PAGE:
Dev and test: Gateway drug to the cloud

Amazon Web Services recently stormed the Gartner Magic Quadrant as the undisputed leader of cloud computing. Given that it has “the richest array of IaaS and PaaS capabilities” and “provides the deepest capabilities for governing a large number of users and resources,” with a “multiyear competitive advantage over all its competitors,” it’s easy to forget the source of AWS strength:


If RedMonk analyst James Governor is correct in his argument that “the only sustainable business advantage in an age of unprecedented technical change is unleashing engineering talent,” AWS was first to recognize this and enable it. Moreover, it’s not the production workloads that mark the true test of AWS strength — it’s the lowly dev-and-test instance.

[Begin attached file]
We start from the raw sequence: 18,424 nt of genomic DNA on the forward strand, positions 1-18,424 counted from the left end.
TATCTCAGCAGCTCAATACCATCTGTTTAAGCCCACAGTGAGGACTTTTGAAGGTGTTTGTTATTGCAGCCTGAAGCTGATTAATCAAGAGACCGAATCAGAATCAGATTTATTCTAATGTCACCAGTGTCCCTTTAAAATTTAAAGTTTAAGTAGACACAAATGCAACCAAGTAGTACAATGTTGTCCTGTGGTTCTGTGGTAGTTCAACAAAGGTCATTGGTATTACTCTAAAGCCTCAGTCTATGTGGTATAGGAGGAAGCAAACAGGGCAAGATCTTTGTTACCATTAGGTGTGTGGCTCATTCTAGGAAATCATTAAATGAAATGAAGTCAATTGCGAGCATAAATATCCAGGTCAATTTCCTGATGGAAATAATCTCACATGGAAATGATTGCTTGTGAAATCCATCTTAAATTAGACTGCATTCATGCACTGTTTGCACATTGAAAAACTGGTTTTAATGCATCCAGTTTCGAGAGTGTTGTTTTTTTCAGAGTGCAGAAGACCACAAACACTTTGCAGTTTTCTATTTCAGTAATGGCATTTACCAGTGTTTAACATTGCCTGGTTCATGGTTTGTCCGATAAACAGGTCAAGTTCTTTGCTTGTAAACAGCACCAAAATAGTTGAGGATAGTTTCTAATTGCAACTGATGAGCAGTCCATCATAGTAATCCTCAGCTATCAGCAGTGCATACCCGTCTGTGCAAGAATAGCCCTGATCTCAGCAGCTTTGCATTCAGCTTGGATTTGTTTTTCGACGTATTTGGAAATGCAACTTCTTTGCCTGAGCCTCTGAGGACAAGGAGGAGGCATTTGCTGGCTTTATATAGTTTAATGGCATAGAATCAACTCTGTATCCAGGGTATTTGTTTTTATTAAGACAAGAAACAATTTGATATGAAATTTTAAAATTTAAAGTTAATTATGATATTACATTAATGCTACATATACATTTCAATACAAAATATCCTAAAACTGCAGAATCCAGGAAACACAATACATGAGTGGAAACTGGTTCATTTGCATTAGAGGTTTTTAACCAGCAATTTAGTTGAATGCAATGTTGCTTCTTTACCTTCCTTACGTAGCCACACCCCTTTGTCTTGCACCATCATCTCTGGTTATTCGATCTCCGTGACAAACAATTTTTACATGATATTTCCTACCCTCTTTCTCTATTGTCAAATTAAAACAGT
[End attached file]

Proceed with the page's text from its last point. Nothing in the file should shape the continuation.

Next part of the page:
Datacenter infrastructure vendors comforted themselves for years with the fiction that enterprises only entrusted public cloud services with dev and test workloads, thumping their collective chests that “real” workloads would stay behind the firewall. In so doing, they completely misunderstood the essential importance of dev and test, and they will pay for that mistake all the way to their bankruptcy proceedings.